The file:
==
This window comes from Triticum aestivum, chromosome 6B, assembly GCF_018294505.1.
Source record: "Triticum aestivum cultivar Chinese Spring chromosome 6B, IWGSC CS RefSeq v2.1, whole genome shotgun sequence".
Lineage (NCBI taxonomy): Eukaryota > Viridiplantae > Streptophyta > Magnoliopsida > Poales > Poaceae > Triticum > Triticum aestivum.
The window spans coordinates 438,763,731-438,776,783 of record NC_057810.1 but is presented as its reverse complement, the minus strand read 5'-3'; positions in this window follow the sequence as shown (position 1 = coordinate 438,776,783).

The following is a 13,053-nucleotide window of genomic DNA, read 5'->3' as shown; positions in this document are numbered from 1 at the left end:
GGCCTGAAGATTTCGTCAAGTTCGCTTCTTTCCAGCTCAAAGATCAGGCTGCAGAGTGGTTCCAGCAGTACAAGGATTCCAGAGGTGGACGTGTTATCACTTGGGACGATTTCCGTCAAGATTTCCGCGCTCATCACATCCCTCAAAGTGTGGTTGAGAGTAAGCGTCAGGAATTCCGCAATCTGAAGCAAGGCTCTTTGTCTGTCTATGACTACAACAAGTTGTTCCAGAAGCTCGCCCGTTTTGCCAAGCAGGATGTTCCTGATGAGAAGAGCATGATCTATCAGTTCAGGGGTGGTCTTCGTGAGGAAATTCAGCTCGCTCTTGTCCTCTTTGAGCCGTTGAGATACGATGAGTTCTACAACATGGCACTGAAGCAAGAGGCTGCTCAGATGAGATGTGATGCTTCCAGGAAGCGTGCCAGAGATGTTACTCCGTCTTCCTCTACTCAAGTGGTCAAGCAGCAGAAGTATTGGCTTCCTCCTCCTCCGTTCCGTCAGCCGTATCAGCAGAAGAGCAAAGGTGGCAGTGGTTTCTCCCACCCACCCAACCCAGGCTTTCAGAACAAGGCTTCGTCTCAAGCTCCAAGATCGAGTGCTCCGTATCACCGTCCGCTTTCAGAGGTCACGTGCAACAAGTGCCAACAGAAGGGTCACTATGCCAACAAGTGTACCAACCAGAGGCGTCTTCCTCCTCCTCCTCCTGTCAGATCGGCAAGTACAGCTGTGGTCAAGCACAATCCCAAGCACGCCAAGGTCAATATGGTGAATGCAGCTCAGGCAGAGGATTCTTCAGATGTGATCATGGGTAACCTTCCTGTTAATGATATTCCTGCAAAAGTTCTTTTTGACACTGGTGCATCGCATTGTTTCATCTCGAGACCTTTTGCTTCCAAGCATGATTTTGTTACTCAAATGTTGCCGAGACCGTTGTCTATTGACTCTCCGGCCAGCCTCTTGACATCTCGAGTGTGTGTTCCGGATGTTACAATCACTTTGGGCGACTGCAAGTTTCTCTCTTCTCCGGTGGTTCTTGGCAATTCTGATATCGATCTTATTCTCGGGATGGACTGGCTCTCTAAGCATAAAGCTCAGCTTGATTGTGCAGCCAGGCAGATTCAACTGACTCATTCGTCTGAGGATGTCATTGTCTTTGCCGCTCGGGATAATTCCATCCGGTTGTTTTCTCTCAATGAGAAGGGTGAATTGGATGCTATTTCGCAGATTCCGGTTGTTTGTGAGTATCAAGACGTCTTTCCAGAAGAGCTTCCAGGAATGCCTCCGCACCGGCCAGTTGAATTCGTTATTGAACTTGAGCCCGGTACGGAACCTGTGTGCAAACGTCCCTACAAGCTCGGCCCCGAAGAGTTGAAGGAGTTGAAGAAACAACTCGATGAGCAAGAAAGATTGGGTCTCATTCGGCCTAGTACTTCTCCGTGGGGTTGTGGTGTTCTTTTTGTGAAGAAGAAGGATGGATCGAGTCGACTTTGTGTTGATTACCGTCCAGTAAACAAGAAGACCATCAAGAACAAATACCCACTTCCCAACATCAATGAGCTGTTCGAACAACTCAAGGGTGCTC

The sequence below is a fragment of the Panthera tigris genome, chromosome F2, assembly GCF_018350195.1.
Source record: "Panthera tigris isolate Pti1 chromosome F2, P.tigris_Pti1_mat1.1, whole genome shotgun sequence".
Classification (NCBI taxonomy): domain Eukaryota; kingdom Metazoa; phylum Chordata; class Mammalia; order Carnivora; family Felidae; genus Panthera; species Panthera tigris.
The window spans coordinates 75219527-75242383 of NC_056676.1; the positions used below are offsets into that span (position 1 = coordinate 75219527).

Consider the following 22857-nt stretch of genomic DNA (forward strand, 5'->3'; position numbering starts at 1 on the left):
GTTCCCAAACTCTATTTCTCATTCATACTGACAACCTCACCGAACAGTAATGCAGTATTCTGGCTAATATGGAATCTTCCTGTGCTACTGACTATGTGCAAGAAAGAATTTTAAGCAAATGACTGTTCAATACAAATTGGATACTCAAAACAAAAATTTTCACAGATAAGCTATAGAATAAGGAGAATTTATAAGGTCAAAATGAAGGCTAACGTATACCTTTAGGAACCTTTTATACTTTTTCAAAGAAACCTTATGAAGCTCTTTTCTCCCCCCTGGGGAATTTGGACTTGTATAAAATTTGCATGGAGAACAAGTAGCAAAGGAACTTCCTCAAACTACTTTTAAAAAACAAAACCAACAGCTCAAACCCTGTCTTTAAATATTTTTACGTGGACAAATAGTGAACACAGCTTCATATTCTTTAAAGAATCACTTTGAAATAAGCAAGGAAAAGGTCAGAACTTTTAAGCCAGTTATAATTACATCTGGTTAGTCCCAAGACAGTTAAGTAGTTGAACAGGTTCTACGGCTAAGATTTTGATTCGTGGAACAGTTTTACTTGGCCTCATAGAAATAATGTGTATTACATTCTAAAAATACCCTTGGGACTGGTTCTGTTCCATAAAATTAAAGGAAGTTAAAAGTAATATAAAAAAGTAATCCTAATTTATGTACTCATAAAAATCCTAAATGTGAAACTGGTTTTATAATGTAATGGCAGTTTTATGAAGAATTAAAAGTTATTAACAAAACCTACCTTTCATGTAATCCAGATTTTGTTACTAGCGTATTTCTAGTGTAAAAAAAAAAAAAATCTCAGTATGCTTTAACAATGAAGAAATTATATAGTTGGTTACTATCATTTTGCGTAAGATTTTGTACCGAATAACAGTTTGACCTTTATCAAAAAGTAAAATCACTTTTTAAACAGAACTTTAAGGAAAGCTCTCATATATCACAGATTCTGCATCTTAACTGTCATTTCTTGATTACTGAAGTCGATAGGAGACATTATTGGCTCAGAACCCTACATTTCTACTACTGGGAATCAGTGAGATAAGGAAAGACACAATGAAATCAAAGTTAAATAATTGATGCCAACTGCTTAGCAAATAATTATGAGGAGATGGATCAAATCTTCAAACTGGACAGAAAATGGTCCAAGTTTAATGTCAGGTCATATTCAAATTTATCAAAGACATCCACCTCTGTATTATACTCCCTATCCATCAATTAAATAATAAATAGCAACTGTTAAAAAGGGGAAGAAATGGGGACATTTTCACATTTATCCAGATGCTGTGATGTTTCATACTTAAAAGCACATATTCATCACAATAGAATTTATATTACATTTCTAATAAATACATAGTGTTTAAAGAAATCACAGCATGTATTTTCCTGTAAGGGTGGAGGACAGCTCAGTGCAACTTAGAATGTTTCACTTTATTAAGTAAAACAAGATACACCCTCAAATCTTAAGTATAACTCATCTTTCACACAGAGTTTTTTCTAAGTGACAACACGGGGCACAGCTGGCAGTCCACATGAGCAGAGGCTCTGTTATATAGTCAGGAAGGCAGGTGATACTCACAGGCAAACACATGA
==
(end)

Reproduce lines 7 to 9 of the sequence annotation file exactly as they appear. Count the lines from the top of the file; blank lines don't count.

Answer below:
The sequence below is a fragment of the Panthera tigris genome, chromosome F2, assembly GCF_018350195.1.
Source record: "Panthera tigris isolate Pti1 chromosome F2, P.tigris_Pti1_mat1.1, whole genome shotgun sequence".
Classification (NCBI taxonomy): domain Eukaryota; kingdom Metazoa; phylum Chordata; class Mammalia; order Carnivora; family Felidae; genus Panthera; species Panthera tigris.